The Lauffer rein is closely related to the triangular rein and can also be buckled like it. In contrast to the triangular reins, it consists of two individual leather straps. Der Vorteil: The Lauffer rein is probably the most variable auxiliary rein. It can be used for stretching forwards and downwards as well as for straightening. Depending on how it is buckled.
The disadvantage: If the Lauffer reins are buckled like a triangle reins, there is hardly any lateral limitation. In addition, the horse may come behind the reins. If the walker reins are buckled for the erection, it is not suitable for the solution phase. Buckle the horse reins properly: For solution work and for stretching, the Lauffer reins are buckled like a triangular reins. In order to achieve a higher erection or more lateral limitation, one end (with a loop) is buckled in as high as possible. The running reins are attached to the D-rings on the saddle (to which the Maria auxiliary strap is also attached) and on the lunging belt in one of the upper rings. The running reins are now passed through the respective bit ring from top to bottom and fastened again to the saddle or lunging belt at the level of the bow joint. A running rein is attached to each side of the horse. As a result, the horse has a stronger lateral limitation and is encouraged to hold its head higher.
The chambon and also the gogue are intended to teach the horse to lower its head when pressure is applied to the muzzle and poll. In contrast to the chambon, the gogue can also be used under the rider. The chambon is only used for lunging, since the rider would have to give up the reins very quickly as soon as the horse showed the slightest tendency to move forwards and downwards. This is very demanding and can only be done by very few, extremely sensitive riders. Chambon and Gogue are for horses that have trouble stretching and have trouble dropping their necks. If the horse raises its head too high, Chambon and Gogue press on the poll and corner of the mouth. If the horse now lowers its head, the pressure is relieved. If the posture is correct, the help is completely eliminated. The difference between Chambon and Gogue is mainly that on the independent gogue, the rubber goes through the bit back into the strap from the girth, forming a triangle. There are two options with the guided Gogue: either the ends are buckled to the reins like with Thiedemann reins, or the rider holds a second pair of reins in his hands like with draw reins. With the chambon, the rubber ends in the bit rings. Disadvantages of the Chambon: The chambon offers neither lateral limitation nor the possibility of leaning against it. In the worst case, the horse will curl up to avoid the pressure. If it is buckled too short, it can tighten. On the other hand, if it is buckled too long, it can become a tripping hazard. The disadvantages of the gogue: The independent gogue has the same disadvantages as the chambon, but also seems backwards. The guided gogue acts like a draw rein when used incorrectly and is just as demanding to use. Important instructions: Chambon and Gogue only belong in the hands of extremely experienced riders! In addition, incorrect buckles can lead to severe defensive reactions in the horse. Therefore, only use these auxiliary reins when you are in the saddle under supervision. Chambon and Gogue should therefore only be used in individual cases.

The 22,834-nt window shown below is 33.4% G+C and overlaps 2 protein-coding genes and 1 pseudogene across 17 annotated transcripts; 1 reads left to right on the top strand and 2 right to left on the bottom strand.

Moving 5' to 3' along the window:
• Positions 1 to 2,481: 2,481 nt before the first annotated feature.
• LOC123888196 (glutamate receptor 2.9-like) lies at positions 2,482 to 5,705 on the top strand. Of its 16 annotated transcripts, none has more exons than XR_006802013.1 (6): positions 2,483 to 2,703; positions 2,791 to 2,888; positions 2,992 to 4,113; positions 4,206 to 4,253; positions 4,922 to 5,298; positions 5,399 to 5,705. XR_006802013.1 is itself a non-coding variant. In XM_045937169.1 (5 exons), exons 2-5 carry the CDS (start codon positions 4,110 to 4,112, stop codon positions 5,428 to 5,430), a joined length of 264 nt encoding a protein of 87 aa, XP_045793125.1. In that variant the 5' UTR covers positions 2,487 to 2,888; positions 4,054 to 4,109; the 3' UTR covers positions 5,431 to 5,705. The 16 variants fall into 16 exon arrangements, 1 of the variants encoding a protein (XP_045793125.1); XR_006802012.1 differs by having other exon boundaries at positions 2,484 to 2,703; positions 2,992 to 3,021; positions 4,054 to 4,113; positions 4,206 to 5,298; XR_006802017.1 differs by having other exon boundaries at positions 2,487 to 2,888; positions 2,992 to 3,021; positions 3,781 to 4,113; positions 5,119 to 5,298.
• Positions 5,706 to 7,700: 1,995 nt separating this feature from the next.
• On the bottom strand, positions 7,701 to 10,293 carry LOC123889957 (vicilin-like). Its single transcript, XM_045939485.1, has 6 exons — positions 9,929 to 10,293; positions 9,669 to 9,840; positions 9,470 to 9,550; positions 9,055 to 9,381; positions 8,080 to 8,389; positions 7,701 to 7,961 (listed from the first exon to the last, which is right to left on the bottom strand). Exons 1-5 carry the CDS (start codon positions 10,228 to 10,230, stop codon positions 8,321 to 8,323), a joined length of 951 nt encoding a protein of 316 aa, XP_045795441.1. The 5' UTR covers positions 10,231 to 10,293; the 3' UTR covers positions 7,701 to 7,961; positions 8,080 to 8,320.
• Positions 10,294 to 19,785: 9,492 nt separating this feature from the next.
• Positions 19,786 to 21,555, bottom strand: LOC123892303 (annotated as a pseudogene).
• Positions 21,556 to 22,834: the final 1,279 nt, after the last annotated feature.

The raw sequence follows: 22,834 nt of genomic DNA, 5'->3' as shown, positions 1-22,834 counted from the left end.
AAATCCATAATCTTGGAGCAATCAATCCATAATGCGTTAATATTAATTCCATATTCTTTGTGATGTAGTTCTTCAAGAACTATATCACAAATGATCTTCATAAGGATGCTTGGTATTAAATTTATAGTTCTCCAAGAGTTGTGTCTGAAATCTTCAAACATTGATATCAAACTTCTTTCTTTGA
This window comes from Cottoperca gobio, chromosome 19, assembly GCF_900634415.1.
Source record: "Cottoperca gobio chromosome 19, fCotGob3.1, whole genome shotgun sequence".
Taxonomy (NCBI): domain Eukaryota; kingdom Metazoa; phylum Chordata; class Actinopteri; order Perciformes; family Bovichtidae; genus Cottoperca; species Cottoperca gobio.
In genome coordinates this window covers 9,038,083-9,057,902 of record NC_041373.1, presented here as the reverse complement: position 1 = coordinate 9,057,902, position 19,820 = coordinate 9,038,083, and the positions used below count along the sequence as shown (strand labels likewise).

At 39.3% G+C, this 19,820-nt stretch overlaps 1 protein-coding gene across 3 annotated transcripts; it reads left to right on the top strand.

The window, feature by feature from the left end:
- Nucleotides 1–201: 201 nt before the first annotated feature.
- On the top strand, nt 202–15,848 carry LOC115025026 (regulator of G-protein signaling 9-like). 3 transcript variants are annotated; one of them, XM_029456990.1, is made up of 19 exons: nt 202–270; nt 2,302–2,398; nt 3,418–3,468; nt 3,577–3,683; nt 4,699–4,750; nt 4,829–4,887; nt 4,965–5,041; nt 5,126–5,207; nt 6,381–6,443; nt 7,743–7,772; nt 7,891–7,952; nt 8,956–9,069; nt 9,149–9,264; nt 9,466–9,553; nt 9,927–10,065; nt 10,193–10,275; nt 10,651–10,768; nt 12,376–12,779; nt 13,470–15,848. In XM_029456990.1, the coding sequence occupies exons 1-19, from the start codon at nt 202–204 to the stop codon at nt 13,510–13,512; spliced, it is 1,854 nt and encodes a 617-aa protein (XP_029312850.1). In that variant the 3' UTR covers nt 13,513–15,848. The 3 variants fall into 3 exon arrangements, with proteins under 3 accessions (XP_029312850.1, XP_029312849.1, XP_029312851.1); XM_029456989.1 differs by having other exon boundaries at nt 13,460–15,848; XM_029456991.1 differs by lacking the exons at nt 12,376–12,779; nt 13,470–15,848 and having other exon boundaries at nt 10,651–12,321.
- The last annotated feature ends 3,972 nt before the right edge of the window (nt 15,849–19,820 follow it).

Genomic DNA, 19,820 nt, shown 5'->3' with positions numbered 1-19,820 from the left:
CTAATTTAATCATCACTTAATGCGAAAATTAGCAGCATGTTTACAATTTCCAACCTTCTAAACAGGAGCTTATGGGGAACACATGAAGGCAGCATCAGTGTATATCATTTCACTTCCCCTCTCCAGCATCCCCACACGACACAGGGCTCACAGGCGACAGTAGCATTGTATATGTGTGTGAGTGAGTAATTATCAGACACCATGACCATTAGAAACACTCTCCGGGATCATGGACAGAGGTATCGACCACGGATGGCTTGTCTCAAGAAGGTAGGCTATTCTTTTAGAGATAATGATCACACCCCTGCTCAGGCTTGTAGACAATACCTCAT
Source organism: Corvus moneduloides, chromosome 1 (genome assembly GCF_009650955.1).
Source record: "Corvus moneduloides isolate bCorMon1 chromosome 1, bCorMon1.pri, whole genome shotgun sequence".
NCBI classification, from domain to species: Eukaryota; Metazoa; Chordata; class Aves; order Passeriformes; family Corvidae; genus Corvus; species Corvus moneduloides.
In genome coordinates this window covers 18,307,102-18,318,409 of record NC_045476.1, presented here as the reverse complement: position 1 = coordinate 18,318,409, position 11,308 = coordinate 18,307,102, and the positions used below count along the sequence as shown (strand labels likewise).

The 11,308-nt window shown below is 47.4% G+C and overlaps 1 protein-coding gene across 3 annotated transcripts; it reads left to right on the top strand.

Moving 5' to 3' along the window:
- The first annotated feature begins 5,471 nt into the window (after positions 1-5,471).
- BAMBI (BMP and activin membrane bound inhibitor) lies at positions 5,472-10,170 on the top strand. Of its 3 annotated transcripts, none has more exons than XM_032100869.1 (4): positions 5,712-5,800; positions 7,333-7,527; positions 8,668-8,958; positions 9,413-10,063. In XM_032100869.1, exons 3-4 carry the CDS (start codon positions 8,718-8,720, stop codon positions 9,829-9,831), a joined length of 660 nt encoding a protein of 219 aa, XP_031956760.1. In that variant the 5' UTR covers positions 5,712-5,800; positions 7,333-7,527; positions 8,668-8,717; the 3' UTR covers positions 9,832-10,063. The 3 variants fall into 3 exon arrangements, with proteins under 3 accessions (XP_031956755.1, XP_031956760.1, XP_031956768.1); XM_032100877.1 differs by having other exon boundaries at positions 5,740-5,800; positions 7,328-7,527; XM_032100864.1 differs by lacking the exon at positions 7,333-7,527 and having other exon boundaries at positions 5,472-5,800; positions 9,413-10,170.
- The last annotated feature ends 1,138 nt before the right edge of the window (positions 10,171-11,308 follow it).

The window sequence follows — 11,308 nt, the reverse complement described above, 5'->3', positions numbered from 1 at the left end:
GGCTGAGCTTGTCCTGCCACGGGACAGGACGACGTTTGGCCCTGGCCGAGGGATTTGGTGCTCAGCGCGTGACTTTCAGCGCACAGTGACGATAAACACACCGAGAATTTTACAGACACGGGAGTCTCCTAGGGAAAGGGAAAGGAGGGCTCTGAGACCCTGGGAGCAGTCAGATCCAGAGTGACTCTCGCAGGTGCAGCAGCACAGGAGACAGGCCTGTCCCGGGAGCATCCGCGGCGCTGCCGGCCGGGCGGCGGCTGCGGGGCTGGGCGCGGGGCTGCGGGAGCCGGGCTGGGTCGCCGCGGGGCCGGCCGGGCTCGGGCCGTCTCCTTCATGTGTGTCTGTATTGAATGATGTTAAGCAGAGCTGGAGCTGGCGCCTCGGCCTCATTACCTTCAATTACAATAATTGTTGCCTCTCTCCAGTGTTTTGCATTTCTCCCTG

The neck extender is a rather controversial auxiliary rein. The name suggests that the horse should stretch long in the forward-down position. But the more the horse stretches, the greater the pressure on the bit. In addition, the neck lengthener is ineffective if buckled correctly (hangs with normal head posture) and is therefore often buckled much too tightly. The flexibility of the neck extender leads to two more in most horses disadvantages: The horse either learns to lie on the reins or crawls behind the reins to avoid the pressure. Therefore, the neck extender is not suitable for every horse.